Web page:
China and Japan: Consigning History to History: Japan and the History Consciousness Problem

It goes without saying that regional tension in East Asia hardly can be resolved unless Japan fully acknowledges its responsibility for its warfare there during fifteen years in the first part of the 20th century. Innumerable times Japan has been unfavorably compared with Germany in this regard.
The policies of the present prime minister Mr. Abe with the goal of making Japan what he calls a ”normal” country has strengthened this view, not the least in China.
A widespread picture of Japan is that the legacy of the war is not widely discussed there – and if it is, then Japanese in general do not feel guilty. On the contrary, they regard themselves as victims, betrayed by their political and military leaders and thus not responsible. In addition, as a country, the atomic bombings of Hiroshima and Nagasaki made Japan as a nation a victim.
This preponderant view of Japanese relation to the history of the war is uninformed.
The debate in Japan is lively and the views are very varied. To understand them is especially important now when tensions between Japan and its neighbors, especially China, are deep.
The Japanese sociologist Akiko Hashimoto has identified three trends regarding the so-called History Problem. In her book, The Long Defeat, Cultural Trauma, Memory, and Identity she discusses views of who was responsible and in what way and how to accomplish a closure - not only for Japan but in relation to neighboring countries who suffered from Japanese warfare and occupation. I would like to introduce them here:
They can be named Nationalism, Pacifism and Reconciliation.
1. Nationalism
During the last few years, Japanese nationalism seems to have become stronger.
The most obvious sign is the policies of the government of Prime Minister Abe. A string of changes in laws and interpretations of the constitution has radically changed some basic tenets (as we have heard). According to the new interpretation of the so-called Peace paragraph 9 in the constitution Japanese forces are now allowed to participate in warfare together with its allies. The Japan defense budget has been upgraded.The State Security Law makes it an offense even to seek information concerning an undefined field of security.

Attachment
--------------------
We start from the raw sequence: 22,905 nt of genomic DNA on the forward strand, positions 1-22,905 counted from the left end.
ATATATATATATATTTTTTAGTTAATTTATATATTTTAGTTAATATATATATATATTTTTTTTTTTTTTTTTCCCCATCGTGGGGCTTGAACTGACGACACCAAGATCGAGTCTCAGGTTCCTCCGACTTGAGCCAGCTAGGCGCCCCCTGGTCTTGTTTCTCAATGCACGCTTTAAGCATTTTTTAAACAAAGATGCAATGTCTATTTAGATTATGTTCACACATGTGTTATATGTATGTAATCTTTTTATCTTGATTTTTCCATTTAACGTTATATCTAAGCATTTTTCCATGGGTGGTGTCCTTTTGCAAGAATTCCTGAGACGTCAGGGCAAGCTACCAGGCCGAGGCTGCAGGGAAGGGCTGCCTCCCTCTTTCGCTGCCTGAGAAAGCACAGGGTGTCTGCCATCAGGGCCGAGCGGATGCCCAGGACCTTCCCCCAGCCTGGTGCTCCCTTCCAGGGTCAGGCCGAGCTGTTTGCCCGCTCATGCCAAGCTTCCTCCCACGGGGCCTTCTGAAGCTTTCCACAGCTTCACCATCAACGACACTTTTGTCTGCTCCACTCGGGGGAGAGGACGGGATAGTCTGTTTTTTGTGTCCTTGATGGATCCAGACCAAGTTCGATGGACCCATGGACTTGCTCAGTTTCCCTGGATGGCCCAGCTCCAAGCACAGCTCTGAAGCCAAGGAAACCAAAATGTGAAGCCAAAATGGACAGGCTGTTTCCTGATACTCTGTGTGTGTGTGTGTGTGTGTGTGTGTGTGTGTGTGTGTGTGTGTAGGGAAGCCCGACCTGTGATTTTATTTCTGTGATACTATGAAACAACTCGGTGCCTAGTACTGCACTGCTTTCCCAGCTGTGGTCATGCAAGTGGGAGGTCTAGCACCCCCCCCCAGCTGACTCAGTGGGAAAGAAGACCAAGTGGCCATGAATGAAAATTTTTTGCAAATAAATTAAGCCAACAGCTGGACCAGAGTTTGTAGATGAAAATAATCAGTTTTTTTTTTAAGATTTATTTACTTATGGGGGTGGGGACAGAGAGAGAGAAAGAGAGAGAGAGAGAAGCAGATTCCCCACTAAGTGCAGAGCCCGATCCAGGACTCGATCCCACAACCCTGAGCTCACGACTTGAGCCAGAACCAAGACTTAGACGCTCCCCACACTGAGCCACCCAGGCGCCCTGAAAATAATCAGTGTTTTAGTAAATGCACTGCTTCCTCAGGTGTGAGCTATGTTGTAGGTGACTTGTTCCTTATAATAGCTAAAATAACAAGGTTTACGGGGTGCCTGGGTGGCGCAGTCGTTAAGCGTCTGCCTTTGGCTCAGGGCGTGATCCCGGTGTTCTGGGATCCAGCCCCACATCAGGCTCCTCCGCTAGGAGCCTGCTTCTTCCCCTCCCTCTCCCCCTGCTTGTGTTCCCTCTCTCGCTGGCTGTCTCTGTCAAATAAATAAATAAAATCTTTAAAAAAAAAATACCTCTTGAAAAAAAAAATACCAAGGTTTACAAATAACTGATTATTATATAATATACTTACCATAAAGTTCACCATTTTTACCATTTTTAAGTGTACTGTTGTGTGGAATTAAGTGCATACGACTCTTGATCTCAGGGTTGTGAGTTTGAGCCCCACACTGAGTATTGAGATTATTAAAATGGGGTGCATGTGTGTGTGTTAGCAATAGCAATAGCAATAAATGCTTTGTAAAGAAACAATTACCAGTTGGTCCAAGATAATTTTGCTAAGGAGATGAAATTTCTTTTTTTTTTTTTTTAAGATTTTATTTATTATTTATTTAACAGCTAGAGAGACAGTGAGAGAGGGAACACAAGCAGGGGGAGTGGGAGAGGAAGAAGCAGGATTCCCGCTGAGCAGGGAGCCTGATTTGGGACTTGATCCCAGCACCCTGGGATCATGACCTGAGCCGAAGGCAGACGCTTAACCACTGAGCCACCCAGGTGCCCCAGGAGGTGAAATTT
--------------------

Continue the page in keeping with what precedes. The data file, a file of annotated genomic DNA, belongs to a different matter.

Also in other fields changes have been made. The anthem is now to be sung and the flag hoisted in schools. The opposition is vehement, not the least from the left- leaning Teachers ‘ union because the anthem, which hails the emperor, and the flag are strongly identified with the war.
The question regarding school textbooks and their presentation of the war has been a contentious issue for about fifty years. A law making the goal of schools to foster patriotism and loyalty, strongly echoes the wartime.
During 2015 Japanese media of all kinds published an almost unimaginable amount of material about the war. Again, as during years past, many veterans told their life stories, both those that were proud and those that were shameful. One reason that younger generations, born during or after the war, do not know so much about the war is said to be family reasons. The fathers, uncles and brothers who

came back when 2,3 million Japanese soldiers had died did not speak about their experiences. They carried deep trauma from more than sheer fighting - over 60 percent of the dead died from sickness, starvation and abandonment. Maybe specifically Japanese, out of respect they were not asked about their experiences either.
Another example of family influence may be the case of the prime minister himself. This was the subject of many articles last summer when I was in Japan. By making Japan a so-called normal country Abe is in fact said to fulfill the goals of his grandfather. He was Nobusuke Kishi, a leading government official in Manchukuo, Japanese Manchuria, later a minister of industry and after the defeat and the American occupation for some time prime minister. Like many, he wanted to change the constitution, written by Americans, in order for Japan to become truly independent from the victor ́s influence. He failed. But Abe is now said to be fulfilling his grandfather ́s goals.
To nationalists the dead are heroes – in spite of having lost the war. Many heroic stories circulate and some are made into films. An example is the Yamato, the world ́s largest war ship, which was sunk with its 3000 men. The heroes were tragic but brave and they fought for the survival of their nation. It is thanks to their sacrifices that postwar prosperity could be built.